Dick Soller was born in 1927. Ninety years later he hit his annual Fitbit miles goal—a very fitting 2,017—with three weeks to spare. The North Bend resident spent 40 years as a Procter & Gamble display materials manager, and the last 35 as an accomplished senior-circuit track and field athlete. All told, Soller has won 1,050 trophies, medals, or plaques, including a recent first-place finish in the long jump in the 85–89 group at the 2017 USA Track and Field Master Indoors Championships (when he was 89) and a third-place finish in both the high jump and the long jump at the National Senior Games in Birmingham, Alabama (by which point he’d turned 90). At the most recent Flying Pig, he won the 90–98 age group in the 10K run…though he was also the sole entrant.
→I went out for track in high school, and the first meet I got into I tore a hamstring. Didn’t even get halfway down the track on a 400-meter run. I went to Purdue and was the student manager for the track and cross country teams. I got my letter sweater, but I was just the cleanup guy, taking care of towels.
→My wife’s father was a good bowler, and when her mother died he was probably around 80, and we saw an ad in the paper that said, “Senior Olympics.” And we thought, well, maybe with his wife being gone he may like to do something like that. I wasn’t old enough to get into it, because you had to be 55 years old, so I kind of managed my father-in-law. He did some bowling and then got into some other things. He’d walk around the track, throw the shot. I thought these people were having a lot of fun, so when I turned 55, I thought, “I want to do that.”
→I like to compete, but I like the fitness probably more. I know I’m not the top dog. I’m not a record holder. I persevere. I’ve always had that fire in my body to just keep moving.
→I’m slower and lower and not as fast as I used to be, but I’ve really enjoyed the camraderie. The people are just dedicated, upbeat, positive people. Don’t complain. Fun. I’m proud to be around them.
→My wife Jean supports me all the way out there. God bless her. She sits out in the hot sun while I’m running around, with her umbrella in the stands. We travel a heck of a lot together, mostly by car. We like to drive and look and then compete. I’ve participated in 35 different states at one time or another. We’ve been to Canada for meets. Mexico, Puerto Rico, Barbados. We went to Melbourne for a World Masters meet and combined it with a vacation trip in Australia and New Zealand. People from all over the world, and I got a third place in the long jump. That was a proud moment.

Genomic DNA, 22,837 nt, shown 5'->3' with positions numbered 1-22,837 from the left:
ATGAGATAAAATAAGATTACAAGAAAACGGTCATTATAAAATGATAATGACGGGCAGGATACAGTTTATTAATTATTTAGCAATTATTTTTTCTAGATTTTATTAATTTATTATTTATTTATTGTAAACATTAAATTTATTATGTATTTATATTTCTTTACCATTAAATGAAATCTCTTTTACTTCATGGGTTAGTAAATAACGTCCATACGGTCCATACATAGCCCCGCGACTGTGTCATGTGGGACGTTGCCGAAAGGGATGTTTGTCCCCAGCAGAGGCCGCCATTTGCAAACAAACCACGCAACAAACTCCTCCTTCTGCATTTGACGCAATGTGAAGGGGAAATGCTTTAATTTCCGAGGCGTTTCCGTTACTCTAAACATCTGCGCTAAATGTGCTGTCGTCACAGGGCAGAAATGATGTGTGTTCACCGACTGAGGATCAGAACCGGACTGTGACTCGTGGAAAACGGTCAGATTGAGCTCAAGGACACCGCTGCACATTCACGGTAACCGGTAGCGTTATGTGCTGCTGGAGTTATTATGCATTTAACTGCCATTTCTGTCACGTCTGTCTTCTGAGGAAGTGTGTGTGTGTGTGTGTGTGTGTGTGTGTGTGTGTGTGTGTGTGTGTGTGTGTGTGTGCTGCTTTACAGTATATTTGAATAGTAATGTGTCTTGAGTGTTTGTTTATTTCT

→People ask me [if I have a medal room]. If I’ve won something recently, I’ll put it on my dresser upstairs. It might last there a few weeks. Then I put it in the basement. I’ve got a couple of plaques that I display.
→I entered the Chicago Marathon with my daughter, who’s a good runner. She inspires me, and I inspire her. She made up this sign, which she carried the whole darn race when we were going through it. It said, “My Dad is 85, what are you doing out there?” It turned out I was the oldest finisher in the race.
→I don’t feel that old. I really, really feel good. I get asked sometimes, “How’s your health?” on a survey or something. I say “excellent.” I try to watch what I eat and keep the sodium and fat down, but I eat anything I want. I’ve been blessed over the years. I pretty much have kept the same routine. I work out three times a week on the strength machines, and I do an awful lot of walking. Fast walking. I enjoy walking with people around the track. I like people, and I like to talk about track and field. And exercise. I’m sometimes told maybe I exercise my jaw more than I do my body.